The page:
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Our School Program and What We Can Do!





















As a State University of New York chartered historical corporation, the Association takes its educational component very seriously. While our Living History program reaches the general public, we also go into schools in the Capital Region to help educators present the "feel" of what it was like to be a Civil War soldier. In many cases we are helped by those members of the association who do civilian portrayals thus giving the added experience of what it was like to live as a person in the 1860s. Our school program runs the entire range from one person in the classroom lectures to 20 person Living Histories that portray what it was like to be soldier in the Civil War.


As part of our presentations we provide the students with a 'hands-on' experience in the classroom, as the students will get to handle the clothing and the tools of the soldiers trade.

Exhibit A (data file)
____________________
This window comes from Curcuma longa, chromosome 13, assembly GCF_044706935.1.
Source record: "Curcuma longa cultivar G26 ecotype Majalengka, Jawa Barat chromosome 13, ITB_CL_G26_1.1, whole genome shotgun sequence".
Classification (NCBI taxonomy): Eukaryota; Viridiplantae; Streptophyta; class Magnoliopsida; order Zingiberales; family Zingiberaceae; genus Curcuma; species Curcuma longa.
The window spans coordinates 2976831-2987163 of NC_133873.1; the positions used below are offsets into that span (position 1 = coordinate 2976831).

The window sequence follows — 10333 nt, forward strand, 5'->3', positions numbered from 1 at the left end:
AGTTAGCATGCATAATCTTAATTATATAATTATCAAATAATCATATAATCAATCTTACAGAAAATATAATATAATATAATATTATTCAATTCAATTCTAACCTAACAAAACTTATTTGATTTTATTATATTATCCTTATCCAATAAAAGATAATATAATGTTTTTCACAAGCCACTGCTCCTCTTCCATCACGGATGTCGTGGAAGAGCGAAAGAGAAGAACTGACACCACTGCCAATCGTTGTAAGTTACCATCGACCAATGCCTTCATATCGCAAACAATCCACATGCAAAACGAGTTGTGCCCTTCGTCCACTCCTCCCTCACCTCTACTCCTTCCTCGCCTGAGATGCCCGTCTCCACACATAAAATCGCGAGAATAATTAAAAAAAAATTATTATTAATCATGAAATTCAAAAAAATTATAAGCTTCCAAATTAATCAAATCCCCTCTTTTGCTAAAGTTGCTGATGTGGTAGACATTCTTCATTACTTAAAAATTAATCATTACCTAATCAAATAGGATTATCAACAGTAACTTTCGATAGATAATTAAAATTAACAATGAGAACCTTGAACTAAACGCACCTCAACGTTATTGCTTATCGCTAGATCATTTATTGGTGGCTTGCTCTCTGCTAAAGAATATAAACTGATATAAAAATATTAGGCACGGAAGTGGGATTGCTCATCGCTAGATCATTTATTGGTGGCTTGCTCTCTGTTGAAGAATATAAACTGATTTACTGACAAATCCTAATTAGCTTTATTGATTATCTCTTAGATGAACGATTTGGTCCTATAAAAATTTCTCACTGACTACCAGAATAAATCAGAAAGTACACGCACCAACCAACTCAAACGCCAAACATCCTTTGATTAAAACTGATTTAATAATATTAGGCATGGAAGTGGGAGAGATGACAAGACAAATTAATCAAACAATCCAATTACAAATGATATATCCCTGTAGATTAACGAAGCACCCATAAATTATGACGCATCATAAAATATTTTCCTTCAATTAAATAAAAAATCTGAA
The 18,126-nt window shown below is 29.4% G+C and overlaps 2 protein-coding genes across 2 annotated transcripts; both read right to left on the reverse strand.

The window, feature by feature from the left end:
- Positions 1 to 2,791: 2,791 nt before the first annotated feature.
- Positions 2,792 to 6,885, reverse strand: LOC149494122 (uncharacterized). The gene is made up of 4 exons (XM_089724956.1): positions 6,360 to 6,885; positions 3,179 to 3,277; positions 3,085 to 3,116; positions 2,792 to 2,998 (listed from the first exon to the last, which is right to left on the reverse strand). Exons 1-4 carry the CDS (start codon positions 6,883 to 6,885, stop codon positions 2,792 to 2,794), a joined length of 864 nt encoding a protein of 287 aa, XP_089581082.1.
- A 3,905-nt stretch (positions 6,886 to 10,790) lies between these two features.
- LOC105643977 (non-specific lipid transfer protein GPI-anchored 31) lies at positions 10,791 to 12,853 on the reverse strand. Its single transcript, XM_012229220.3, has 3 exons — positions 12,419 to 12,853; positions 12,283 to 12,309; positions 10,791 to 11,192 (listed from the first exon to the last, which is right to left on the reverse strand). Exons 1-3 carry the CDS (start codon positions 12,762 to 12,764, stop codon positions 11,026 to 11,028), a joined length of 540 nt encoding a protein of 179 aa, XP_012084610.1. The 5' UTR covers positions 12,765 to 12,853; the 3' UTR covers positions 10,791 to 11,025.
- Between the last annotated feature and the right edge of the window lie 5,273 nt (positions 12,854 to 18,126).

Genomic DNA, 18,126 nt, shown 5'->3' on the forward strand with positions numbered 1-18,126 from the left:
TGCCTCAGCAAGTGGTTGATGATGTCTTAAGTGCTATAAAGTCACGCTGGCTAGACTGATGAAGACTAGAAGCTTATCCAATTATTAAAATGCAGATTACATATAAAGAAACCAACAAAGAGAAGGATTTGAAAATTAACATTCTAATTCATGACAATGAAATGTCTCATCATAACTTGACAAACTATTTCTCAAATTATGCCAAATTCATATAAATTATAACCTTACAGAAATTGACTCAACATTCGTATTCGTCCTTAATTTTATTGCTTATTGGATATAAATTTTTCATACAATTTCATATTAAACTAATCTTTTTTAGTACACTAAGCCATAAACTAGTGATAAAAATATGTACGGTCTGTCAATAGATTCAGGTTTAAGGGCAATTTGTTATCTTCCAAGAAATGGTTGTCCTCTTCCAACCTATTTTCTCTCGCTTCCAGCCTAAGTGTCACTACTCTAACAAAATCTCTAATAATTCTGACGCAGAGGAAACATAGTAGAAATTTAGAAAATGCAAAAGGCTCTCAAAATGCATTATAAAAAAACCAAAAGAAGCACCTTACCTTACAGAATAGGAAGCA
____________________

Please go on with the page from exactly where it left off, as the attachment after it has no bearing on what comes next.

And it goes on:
In the full Living History presentations the students will experience what it was like to live on the company street, taste the food the soldiers ate, be lectured on what it was like to be an officer, have a Surgeon tell them all about the medical care and problems the soldiers faced, The US Sanitary Commision (the forerunner of today's USO) will be there to tell how the civilians supported the soldier in the field.


We will run the students through a drill very similiar to what a soldier received in order to start him down the path of being able to function as a combat effective member of the unit.


Our presentation is not about the causes of the war (although we will address that if asked) it is about what it was like to be a Civil War soldier and who he was.

From the Rye Sound Shore Review; February 20, 2009, Page 10



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